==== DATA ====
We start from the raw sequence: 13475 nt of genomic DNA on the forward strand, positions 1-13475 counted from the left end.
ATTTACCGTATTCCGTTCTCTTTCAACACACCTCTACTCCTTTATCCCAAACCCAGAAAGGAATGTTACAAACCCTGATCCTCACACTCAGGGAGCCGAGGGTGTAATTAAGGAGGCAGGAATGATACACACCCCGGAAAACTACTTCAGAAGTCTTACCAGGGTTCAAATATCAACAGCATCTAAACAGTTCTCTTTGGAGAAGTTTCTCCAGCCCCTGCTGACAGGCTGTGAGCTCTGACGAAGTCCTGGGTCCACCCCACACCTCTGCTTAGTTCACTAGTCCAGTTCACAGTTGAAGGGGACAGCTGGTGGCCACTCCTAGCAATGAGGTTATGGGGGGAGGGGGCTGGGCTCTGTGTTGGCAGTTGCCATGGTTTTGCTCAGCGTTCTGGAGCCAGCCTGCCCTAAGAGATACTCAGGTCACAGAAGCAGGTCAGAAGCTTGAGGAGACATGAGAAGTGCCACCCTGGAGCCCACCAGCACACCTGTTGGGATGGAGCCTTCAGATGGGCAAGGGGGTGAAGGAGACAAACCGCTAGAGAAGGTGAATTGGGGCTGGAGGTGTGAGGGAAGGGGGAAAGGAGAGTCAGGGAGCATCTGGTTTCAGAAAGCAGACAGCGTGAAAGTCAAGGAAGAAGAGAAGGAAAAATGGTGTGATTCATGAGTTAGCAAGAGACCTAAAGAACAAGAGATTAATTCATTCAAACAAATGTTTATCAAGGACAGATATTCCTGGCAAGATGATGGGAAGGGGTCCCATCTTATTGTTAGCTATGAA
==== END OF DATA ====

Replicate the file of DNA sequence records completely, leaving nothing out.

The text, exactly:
We start from the raw sequence: 13475 nt of genomic DNA on the forward strand, positions 1-13475 counted from the left end.
ATTTACCGTATTCCGTTCTCTTTCAACACACCTCTACTCCTTTATCCCAAACCCAGAAAGGAATGTTACAAACCCTGATCCTCACACTCAGGGAGCCGAGGGTGTAATTAAGGAGGCAGGAATGATACACACCCCGGAAAACTACTTCAGAAGTCTTACCAGGGTTCAAATATCAACAGCATCTAAACAGTTCTCTTTGGAGAAGTTTCTCCAGCCCCTGCTGACAGGCTGTGAGCTCTGACGAAGTCCTGGGTCCACCCCACACCTCTGCTTAGTTCACTAGTCCAGTTCACAGTTGAAGGGGACAGCTGGTGGCCACTCCTAGCAATGAGGTTATGGGGGGAGGGGGCTGGGCTCTGTGTTGGCAGTTGCCATGGTTTTGCTCAGCGTTCTGGAGCCAGCCTGCCCTAAGAGATACTCAGGTCACAGAAGCAGGTCAGAAGCTTGAGGAGACATGAGAAGTGCCACCCTGGAGCCCACCAGCACACCTGTTGGGATGGAGCCTTCAGATGGGCAAGGGGGTGAAGGAGACAAACCGCTAGAGAAGGTGAATTGGGGCTGGAGGTGTGAGGGAAGGGGGAAAGGAGAGTCAGGGAGCATCTGGTTTCAGAAAGCAGACAGCGTGAAAGTCAAGGAAGAAGAGAAGGAAAAATGGTGTGATTCATGAGTTAGCAAGAGACCTAAAGAACAAGAGATTAATTCATTCAAACAAATGTTTATCAAGGACAGATATTCCTGGCAAGATGATGGGAAGGGGTCCCATCTTATTGTTAGCTATGAA